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Three Books to Keep the Scary Going In Between Sagas of Sundry: Dread
Sagas of SundrySagas of Sundry

Three Books to Keep the Scary Going In Between Sagas of Sundry: Dread

Have you seen Sagas of Sundry: Dread yet on Alpha? It is, no joke, creepier than finding a cockroach nest in your pillow. But what to do between episodes? We here suggest you turn to the bleeding edge of 15th century technology: the printed book. These tales have been made role-playing games, television shows, and movies. They are scary enough to take the edge off while you wait for the next episode of Sagas of Sundry: Dread to drop!

The Laundry Files

Imagine.

One day, you are working on some advanced calculus on your computer, and suddenly an inter-dimensional gateway opens in your dorm-room and you run screaming into the night, but not before you see your business major roommate swallowed by an angle that shouldn’t Atrocity Archivesexist. Shivering in the cold, you reflect on the money you loaned your roommate, and the unlikelihood of you ever recovering the cash when representatives of Her Majesty’s Government arrive to deal with the slathering horror. You are told that the calculations you performed inadvertently opened the gateway, and that they are recruiting you into their ranks. At least, as soon as you fill out this form in triplicate.

The Laundry Files novels by Charles Stross, which begin with The Atrocity Archives, are a heady brew of HP Lovecraft, James Bond, and The Office In an interview, Stross described the Laundry Files thusly:

Magic is a side-effect of mathematics, Lovecraftian elder gods have noticed us using it and are coming to eat us, but don’t worry: Her Majesty’s Government has a plan for that. There are a lot of committee meetings involved …

Our hero, Bob Howard, was forced into the Laundry, a super-secret British government agency designed to defend against the supernatural, when he accidentally contacted another world via math. Bob says of the experience, “I thought I was just generating weird new fractals; [the Laundry] knew I was dangerously close to landscaping Wolverhampton with alien nightmares.”

And Case Nightmare Green (the time when the Old Ones return to make amuse-bouche out of humanity) is rapidly approaching…

Night Shift

Published in 1980, Night Shift is Stephen King’s first collection of short stories. Short story collections by major novelists can often be considered an afterthought for readers. But some of the greatest writing of King’s life lurks between the pages of Night Shift. Six feature films have been adapted from stories within the collection. King himself has raided the collection for material, expanding the concept of a short story entitled “Night Surf” about a disease called Captain Trips into The Stand.

Authors, as the become famous and rich, have a tendency to become long-winded. After all, if their novels are selling, who is going to argue with them? (See J.K. Rowling and the Harry Potter series for but one example, and watch as the books get fatter and fatter as the series goes on.) Yet shorter, tighter, works often allow all their elements to shine out the brighter without the burden of bloat, and that is why this book is a must-read. The short story form takes King’s genius for writing, and forces him to polish it down to a diamond.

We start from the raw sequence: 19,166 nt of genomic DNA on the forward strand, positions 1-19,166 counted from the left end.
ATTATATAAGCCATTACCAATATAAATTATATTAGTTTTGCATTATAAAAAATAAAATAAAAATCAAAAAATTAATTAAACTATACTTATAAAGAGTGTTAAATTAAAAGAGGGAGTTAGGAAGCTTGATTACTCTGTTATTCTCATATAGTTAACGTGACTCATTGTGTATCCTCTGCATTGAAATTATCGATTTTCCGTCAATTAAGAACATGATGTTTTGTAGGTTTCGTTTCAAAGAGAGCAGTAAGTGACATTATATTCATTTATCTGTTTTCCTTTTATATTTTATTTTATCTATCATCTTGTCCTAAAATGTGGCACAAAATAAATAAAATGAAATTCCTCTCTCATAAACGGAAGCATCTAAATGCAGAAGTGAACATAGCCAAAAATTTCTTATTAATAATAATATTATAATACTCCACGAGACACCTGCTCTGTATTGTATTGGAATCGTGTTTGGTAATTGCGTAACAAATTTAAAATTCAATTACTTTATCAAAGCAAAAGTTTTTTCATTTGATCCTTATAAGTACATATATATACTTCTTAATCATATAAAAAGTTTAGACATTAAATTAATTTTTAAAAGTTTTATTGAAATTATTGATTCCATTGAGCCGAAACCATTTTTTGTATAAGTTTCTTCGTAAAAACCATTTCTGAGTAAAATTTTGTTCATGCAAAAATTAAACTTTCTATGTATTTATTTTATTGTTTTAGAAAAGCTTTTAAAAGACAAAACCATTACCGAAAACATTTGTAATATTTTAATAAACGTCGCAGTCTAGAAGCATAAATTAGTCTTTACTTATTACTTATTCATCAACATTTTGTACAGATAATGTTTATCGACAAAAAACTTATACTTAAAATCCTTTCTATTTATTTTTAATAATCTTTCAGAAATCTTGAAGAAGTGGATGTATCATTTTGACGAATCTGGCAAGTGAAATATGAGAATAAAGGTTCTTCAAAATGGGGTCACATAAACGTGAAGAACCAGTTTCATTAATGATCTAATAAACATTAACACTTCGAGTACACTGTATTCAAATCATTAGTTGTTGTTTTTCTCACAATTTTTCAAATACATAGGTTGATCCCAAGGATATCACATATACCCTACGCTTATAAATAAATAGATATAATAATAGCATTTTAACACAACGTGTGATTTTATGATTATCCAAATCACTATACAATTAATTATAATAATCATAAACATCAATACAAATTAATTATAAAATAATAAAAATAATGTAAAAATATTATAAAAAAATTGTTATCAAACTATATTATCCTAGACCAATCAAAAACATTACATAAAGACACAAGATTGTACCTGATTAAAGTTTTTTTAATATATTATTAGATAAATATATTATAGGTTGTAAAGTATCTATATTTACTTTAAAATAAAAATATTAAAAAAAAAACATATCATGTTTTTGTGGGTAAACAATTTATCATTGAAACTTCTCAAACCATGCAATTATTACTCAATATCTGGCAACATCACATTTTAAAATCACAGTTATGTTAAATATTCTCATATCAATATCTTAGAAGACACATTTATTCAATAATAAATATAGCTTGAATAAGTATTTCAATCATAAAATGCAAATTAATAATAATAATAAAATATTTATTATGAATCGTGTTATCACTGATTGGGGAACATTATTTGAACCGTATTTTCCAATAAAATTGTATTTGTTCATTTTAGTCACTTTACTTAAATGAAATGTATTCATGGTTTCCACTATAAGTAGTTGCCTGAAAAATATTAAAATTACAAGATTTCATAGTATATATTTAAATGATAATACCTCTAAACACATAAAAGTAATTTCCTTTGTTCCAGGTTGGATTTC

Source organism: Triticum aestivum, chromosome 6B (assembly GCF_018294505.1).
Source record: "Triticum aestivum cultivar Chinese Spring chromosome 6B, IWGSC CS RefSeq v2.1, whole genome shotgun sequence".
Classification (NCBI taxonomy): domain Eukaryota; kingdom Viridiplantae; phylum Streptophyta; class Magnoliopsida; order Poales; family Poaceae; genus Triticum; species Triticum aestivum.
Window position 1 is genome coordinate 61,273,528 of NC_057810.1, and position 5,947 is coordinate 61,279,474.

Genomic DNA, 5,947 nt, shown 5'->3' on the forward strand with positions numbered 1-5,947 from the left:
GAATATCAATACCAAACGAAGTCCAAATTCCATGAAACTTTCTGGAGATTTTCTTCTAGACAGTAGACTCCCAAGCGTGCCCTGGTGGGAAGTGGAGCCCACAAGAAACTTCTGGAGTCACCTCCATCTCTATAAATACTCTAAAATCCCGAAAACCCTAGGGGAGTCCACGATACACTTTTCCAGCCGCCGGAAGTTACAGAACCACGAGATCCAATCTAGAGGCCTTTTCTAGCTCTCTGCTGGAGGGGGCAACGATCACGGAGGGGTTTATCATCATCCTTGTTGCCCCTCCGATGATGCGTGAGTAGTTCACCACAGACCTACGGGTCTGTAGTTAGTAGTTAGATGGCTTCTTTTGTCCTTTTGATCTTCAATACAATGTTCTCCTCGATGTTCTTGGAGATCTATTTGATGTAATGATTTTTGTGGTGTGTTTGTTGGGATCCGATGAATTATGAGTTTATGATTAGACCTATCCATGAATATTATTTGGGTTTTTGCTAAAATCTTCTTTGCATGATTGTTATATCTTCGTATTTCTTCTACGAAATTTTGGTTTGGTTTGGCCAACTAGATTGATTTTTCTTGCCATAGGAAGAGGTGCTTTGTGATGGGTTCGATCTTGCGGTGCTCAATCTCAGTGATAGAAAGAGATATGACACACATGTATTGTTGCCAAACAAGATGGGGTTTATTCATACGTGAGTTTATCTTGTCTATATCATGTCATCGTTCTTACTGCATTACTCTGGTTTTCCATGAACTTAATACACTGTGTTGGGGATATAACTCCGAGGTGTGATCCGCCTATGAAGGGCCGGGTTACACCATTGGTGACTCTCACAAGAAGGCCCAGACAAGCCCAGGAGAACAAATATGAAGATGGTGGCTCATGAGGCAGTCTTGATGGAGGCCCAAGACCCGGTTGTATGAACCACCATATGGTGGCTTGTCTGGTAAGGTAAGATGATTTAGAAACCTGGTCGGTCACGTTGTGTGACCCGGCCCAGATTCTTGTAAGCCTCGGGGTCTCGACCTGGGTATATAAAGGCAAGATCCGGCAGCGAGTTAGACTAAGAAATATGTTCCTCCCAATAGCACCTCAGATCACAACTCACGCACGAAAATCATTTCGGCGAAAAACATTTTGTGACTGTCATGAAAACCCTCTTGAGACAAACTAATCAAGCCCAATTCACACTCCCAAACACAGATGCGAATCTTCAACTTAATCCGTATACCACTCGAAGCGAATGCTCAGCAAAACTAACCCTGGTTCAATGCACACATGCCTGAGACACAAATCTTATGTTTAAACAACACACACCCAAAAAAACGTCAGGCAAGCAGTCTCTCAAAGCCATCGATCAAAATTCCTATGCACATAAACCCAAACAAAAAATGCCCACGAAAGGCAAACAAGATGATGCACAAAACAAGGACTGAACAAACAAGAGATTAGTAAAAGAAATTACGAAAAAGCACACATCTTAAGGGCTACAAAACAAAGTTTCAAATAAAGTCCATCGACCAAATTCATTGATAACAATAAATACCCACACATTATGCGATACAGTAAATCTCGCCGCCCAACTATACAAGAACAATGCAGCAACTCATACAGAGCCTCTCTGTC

My favorite story from the collection is “Children of the Corn,” which was made into a just-okay movie in 1984 starring Linda Hamilton. The film, to say the least, does not do it justice. The story is a catalog of abominations that will keep you up at night, and a master class in good writing.

The Last Werewolf

For a chance to see things from the monster’s perspective, there is The Last Werewolf by Glen Duncan.

The title of this 2011 novel, while certainly encapsulating the premise, simply hints at the horrors within. The novel is by turns sexy, disturbing, horrifying, funny, and reflective.  The novel covers the trials and travails of Jake, a 200-year-old werewolf, the last of his kind, who is trying to make his way in the 21st century.

Last WerewolfAuthor Glen Duncan said in an interview that he wrote the novel in a “foul mood I got into when, having published seven overtly literary novels that had been read by virtually no one and hadn’t won a prize, I learned from my agent that my chances of finding a publisher for an eighth were nil.”

Duncan brings a powerful instrument to horror fiction, using words the way Van Gogh used paint, but what Duncan reveals to us is a sky of clotted blood. Most of the time, Jake is an erudite, wealthy, jet-setter, but when the moon is full, he kills and eats people. And the most disturbing feature of this novel is that when Jake transforms and takes to the night to eagerly consume some unfortunate, Duncan’s writing is so compelling that the reader roots for the kill.

What to you read to send a chill down your spine? Let us know in the comments below!

Feature image courtesy Geek & Sundry 

All other images courtesy: Ace Publishing, Penguin/Random House

Ben Riggs speaks five languages and has lived in four countries on three continents, but still manages to lose his keys in the bathroom. A friend to man, animal, and werewolf alike, you can discover more of Ben’s thoughts on game, the universe, and everything on Twitter, or on the Plot Points podcast. He is also the liberal voice on Across the Aisle, a podcast where a liberal and conservative work together to solve the 21st century’s problems. 

 

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